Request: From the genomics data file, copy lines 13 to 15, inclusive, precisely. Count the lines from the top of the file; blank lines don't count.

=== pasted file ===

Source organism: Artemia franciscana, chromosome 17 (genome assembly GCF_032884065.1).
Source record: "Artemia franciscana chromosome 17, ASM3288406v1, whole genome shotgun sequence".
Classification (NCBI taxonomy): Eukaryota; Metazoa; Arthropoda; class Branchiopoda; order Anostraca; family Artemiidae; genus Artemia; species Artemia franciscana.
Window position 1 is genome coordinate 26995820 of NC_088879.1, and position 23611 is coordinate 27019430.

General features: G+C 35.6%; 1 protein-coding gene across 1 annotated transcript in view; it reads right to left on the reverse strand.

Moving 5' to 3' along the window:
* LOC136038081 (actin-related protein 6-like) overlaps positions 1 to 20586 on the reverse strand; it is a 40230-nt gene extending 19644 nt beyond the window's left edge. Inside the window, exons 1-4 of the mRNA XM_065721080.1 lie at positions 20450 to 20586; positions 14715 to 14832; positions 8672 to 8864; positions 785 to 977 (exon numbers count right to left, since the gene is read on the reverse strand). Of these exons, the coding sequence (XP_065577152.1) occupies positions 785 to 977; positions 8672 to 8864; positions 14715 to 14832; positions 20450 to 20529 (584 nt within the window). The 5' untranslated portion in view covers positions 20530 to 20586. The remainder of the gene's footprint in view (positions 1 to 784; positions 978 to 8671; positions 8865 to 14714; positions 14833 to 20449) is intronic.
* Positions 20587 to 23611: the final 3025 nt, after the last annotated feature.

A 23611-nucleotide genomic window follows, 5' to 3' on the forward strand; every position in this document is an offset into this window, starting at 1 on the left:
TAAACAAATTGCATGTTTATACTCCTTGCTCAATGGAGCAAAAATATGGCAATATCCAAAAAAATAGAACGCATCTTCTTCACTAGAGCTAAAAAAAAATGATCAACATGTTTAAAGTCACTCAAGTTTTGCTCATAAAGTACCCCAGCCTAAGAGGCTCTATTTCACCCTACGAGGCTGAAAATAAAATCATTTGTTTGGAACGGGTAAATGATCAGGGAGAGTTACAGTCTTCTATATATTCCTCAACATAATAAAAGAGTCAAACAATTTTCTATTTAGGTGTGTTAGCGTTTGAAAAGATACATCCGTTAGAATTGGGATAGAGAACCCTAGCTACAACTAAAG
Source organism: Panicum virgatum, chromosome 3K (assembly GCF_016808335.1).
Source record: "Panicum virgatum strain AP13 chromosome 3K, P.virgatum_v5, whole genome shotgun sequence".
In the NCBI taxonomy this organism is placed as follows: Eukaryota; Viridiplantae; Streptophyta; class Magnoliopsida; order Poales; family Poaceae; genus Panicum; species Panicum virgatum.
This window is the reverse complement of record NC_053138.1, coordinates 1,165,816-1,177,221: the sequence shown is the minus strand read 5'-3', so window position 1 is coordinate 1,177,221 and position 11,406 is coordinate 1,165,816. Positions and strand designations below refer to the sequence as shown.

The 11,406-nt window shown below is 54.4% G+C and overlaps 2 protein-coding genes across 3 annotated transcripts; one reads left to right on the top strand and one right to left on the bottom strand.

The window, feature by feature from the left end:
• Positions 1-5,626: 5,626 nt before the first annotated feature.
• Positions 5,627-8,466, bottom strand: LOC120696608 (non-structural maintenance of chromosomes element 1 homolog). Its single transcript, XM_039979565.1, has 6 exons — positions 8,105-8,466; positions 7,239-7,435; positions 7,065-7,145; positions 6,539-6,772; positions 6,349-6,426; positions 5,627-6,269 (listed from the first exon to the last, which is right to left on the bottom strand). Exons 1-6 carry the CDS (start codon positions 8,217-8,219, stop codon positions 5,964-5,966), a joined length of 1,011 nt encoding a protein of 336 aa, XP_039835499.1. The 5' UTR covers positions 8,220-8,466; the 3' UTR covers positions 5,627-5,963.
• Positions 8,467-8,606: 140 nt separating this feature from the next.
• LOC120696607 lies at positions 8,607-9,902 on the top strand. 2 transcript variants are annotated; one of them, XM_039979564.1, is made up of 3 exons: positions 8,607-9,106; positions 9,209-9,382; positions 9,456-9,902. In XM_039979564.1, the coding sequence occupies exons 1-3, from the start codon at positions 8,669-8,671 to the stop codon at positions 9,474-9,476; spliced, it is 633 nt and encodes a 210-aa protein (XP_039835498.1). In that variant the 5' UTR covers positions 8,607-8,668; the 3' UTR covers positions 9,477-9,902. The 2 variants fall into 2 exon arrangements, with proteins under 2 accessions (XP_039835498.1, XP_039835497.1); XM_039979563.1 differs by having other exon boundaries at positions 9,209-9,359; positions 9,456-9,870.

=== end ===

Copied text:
In the NCBI taxonomy this organism is placed as follows: Eukaryota; Viridiplantae; Streptophyta; class Magnoliopsida; order Poales; family Poaceae; genus Panicum; species Panicum virgatum.
This window is the reverse complement of record NC_053138.1, coordinates 1,165,816-1,177,221: the sequence shown is the minus strand read 5'-3', so window position 1 is coordinate 1,177,221 and position 11,406 is coordinate 1,165,816. Positions and strand designations below refer to the sequence as shown.

The 11,406-nt window shown below is 54.4% G+C and overlaps 2 protein-coding genes across 3 annotated transcripts; one reads left to right on the top strand and one right to left on the bottom strand.